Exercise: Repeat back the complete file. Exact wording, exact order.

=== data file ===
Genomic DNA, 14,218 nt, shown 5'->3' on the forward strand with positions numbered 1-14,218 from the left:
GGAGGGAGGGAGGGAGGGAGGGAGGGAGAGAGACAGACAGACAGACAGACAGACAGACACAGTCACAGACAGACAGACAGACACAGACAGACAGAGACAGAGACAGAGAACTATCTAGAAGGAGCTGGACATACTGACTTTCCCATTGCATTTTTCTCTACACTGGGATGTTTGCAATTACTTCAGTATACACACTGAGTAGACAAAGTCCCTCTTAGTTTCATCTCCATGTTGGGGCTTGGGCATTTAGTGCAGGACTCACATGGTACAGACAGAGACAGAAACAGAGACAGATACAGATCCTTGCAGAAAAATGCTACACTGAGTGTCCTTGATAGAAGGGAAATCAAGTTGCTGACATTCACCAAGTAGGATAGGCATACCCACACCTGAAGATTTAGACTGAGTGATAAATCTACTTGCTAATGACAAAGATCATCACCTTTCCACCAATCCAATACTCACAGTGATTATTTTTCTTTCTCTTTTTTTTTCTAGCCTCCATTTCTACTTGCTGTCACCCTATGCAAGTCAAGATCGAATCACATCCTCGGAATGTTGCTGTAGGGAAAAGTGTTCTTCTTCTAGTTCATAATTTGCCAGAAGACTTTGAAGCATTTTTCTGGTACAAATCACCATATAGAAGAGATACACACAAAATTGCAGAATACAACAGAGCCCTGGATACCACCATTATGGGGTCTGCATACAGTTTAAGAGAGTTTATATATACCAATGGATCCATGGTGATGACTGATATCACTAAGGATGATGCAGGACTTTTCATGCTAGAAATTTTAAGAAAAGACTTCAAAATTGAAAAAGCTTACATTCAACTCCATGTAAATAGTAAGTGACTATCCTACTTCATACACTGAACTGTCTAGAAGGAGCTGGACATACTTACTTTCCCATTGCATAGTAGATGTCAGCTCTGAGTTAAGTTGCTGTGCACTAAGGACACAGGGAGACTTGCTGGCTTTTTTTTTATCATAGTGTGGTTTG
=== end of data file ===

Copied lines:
Genomic DNA, 14,218 nt, shown 5'->3' on the forward strand with positions numbered 1-14,218 from the left:
GGAGGGAGGGAGGGAGGGAGGGAGGGAGAGAGACAGACAGACAGACAGACAGACAGACACAGTCACAGACAGACAGACAGACACAGACAGACAGAGACAGAGACAGAGAACTATCTAGAAGGAGCTGGACATACTGACTTTCCCATTGCATTTTTCTCTACACTGGGATGTTTGCAATTACTTCAGTATACACACTGAGTAGACAAAGTCCCTCTTAGTTTCATCTCCATGTTGGGGCTTGGGCATTTAGTGCAGGACTCACATGGTACAGACAGAGACAGAAACAGAGACAGATACAGATCCTTGCAGAAAAATGCTACACTGAGTGTCCTTGATAGAAGGGAAATCAAGTTGCTGACATTCACCAAGTAGGATAGGCATACCCACACCTGAAGATTTAGACTGAGTGATAAATCTACTTGCTAATGACAAAGATCATCACCTTTCCACCAATCCAATACTCACAGTGATTATTTTTCTTTCTCTTTTTTTTTCTAGCCTCCATTTCTACTTGCTGTCACCCTATGCAAGTCAAGATCGAATCACATCCTCGGAATGTTGCTGTAGGGAAAAGTGTTCTTCTTCTAGTTCATAATTTGCCAGAAGACTTTGAAGCATTTTTCTGGTACAAATCACCATATAGAAGAGATACACACAAAATTGCAGAATACAACAGAGCCCTGGATACCACCATTATGGGGTCTGCATACAGTTTAAGAGAGTTTATATATACCAATGGATCCATGGTGATGACTGATATCACTAAGGATGATGCAGGACTTTTCATGCTAGAAATTTTAAGAAAAGACTTCAAAATTGAAAAAGCTTACATTCAACTCCATGTAAATAGTAAGTGACTATCCTACTTCATACACTGAACTGTCTAGAAGGAGCTGGACATACTTACTTTCCCATTGCATAGTAGATGTCAGCTCTGAGTTAAGTTGCTGTGCACTAAGGACACAGGGAGACTTGCTGGCTTTTTTTTTATCATAGTGTGGTTTG